“We’re concocting a plan to be the best Timberwolves team that’s come around in a long time,” he said.

This month, Towns sent out a tweet that read, “Remember us.” He explained the reasoning Wednesday.

“A lot of people tend to think that we’re the Timberwolves, and we’re at the bottom of the barrel,” he said. “I just want everyone to know that we’re coming. Just remember us, remember who we were for the last 13 years, because things are about to change.”

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No. 2: Watson recalls scolding he got from Popovich — By all accounts, the Phoenix Suns had a rough season in 2015-16, from the 23 wins they posted (their fewest since 2012-13), to the myriad of injuries they endured to stars such as Eric Bledsoe and others, to the mid-season firing of then-coach Jeff Hornacek. His ouster led to the team moving Earl Watson over as interim coach and although the team went just 9-23 under his watch, his ability to reach the team’s young players and regain a sense of direction for the franchise wasn’t lost on team officials. Watson was named Suns coach this summer and in an interview with Marc J. Spears of TheUndefeated.com, he talks about how he got a stern talking to from legendary San Antonio Spurs coach Gregg Popovich last season:

Watson was asked to interview with the Suns as an interim head coach for the rest of the season. As exciting as the opportunity was, he sought the blessing of Hornacek before agreeing to interview.

“I called Jeff because if he was discouraged about it, I would walk away from it,” Watson said. “You don’t want to ever interview for a job from a guy who brought you in. It’s torn emotions.”

Watson landed the interim opportunity and earned a 9-24 mark in what would end up being the second-worst overall record in Suns franchise history. One game of note was a 118-111 loss to the San Antonio Spurs on Feb. 21 in which the Suns challenged the NBA power. Watson got scolded by Spurs coach Gregg Popovich afterward for being too hard on himself after not landing the big win.

“[Popovich] told me, ‘Great job.’ I said, ‘Coach, we have to win games. No one cares about great job.’ He got in my face and asked me if I was crazy. ‘Are you f’ing crazy. Great job. I really mean it. You were poised. Your team is playing great. They’re playing for you.’ I told him that I love him. He said, ‘I love you, too,’ ” Watson said.

While Watson was stressed about earning wins, the Suns actually were not judging him on wins and losses with the young and injury-riddled team. The hope was rather to improve the team’s attitude. And when the 2015-16 season concluded, the players’ attitude toward Watson was extremely positive. Several told Suns management before and during their exit meetings that they hoped he was retained .

“What he inherited is maybe one of the toughest situations that any coach has had to inherit,” Suns center Tyson Chandler told The Undefeated toward the end of last season. “What he has done is taking these young guys and put their focus in the right way. I love what he is doing. I love the way he approaches it.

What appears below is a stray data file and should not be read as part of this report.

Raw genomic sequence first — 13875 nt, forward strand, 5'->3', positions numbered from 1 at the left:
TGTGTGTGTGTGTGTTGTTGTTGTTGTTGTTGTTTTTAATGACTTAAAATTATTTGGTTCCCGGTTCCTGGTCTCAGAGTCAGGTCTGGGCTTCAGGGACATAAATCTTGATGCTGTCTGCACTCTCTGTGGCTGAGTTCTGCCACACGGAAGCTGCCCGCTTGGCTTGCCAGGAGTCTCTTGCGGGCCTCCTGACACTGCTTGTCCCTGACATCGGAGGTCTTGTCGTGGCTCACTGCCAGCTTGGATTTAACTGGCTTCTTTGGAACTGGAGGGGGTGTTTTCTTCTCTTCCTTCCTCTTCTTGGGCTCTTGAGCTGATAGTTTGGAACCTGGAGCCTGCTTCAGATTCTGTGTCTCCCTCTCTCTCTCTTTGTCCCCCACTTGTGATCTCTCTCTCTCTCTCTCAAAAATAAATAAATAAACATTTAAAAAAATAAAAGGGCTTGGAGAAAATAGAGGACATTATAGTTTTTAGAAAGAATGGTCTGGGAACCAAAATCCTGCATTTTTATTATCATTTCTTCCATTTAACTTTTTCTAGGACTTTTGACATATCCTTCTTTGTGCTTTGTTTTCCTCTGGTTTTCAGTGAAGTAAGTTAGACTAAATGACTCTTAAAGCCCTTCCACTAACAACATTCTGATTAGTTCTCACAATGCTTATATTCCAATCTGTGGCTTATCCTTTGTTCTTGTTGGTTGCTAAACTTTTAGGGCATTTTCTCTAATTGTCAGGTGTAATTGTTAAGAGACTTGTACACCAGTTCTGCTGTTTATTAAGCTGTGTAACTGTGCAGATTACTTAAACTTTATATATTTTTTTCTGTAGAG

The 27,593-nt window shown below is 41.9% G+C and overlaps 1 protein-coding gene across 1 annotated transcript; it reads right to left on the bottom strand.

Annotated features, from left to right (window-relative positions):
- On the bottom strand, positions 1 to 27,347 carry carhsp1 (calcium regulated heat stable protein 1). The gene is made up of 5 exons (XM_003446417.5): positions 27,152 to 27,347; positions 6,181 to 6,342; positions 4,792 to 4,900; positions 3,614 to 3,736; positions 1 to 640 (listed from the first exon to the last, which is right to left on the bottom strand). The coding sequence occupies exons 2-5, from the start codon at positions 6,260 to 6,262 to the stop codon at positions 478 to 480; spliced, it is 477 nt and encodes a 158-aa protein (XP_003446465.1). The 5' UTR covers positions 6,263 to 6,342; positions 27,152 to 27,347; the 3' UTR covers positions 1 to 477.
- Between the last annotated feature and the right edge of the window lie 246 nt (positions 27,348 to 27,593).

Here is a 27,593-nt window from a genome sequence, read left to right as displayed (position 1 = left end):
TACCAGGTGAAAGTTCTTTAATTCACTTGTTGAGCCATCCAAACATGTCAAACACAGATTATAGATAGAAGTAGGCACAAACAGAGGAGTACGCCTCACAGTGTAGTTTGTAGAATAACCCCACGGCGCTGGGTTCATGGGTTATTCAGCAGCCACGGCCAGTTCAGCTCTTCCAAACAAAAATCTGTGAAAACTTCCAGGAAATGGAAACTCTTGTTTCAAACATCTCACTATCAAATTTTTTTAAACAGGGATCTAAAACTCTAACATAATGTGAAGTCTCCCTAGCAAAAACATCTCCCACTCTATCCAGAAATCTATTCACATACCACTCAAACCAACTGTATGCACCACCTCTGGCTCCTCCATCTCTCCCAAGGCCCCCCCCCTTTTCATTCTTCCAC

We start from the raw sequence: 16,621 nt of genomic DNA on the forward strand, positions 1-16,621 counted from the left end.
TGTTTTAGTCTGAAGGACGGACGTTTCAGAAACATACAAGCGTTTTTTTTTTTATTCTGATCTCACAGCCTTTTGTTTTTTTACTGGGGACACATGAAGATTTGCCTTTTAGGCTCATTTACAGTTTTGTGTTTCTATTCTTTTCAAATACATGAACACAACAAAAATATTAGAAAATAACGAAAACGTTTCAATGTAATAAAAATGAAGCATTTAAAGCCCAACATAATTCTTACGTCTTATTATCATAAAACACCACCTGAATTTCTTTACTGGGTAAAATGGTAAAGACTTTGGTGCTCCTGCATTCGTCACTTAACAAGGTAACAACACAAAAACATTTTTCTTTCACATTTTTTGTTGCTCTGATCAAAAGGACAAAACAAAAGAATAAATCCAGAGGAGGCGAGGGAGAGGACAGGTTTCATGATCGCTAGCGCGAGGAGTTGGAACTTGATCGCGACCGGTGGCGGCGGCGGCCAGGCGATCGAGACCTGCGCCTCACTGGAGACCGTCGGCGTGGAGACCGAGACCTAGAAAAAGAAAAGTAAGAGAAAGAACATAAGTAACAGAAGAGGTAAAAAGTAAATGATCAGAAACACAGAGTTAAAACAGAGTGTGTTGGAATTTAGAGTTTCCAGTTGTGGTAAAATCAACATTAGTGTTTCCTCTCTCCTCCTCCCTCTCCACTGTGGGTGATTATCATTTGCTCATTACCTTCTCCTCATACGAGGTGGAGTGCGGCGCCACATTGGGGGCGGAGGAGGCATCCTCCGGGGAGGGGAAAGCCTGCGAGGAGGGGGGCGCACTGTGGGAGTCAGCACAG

“As just as serious as he was on the court, there is just as much passion [coaching]. His knowledge for the game is actually what I thought he would have been as a young coach. His leading ability … Young guys are usually feeling themselves out. But he surprised me.”

The Suns agreed with their players’ assessment and hired Watson on April 19 as the permanent head coach. He immediately became the NBA’s youngest head coach at 36 years old. Suns guard Devin Booker called it a “great move for our organization.”

“Going into next season we understand that it will be a process, but Earl is the best fit to lead our squad,” Booker said in a statement to The Undefeated. “He’s played the game before. He has experience. We trust him and he trusts us.”

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No. 3: Divac responds to Gay’s complaints — Sacramento Kings swingman Rudy Gay was the team’s second-leading scorer in 2015-16 (17.2 ppg) and is one of the core pieces to a team hoping to get back into the upper crust in the Western Conference. Gay, however, is also entering his 11th season come 2016-17 and has just seven playoff games on his career resume. In an interview earlier this week with Sactown Royalty, Gay voiced his displeasure with the team’s direction, which Kings VP Vlade Divac responded to, writes James Ham of CSNBayArea.com:

Divac played cat and mouse, initially saying that he hadn’t heard Gay’s comments. Once informed of what the veteran wing had told the media, Divac weighed in.

“He has my number,” Divac told CSN California. “If I do something, I will call him. Obviously, if I didn’t call him, we didn’t do anything.”

In case you missed it, Gay went public on Monday with his frustrations over the uncertainty surrounding his future with the team and the current direction of the franchise.

“I think it’s pretty obvious what situation is going on here,” Gay told Sactown Royalty. “At this point in my career, I think I want some kind of consistency and we don’t have that here, at all.”

Divac has restructured the Kings roster in the offseason, bringing in eight new faces via the draft and free agency. Sources have confirmed that the Kings are shopping Gay and the team has fielded plenty of calls, but they have yet to find a deal that makes sense for the team.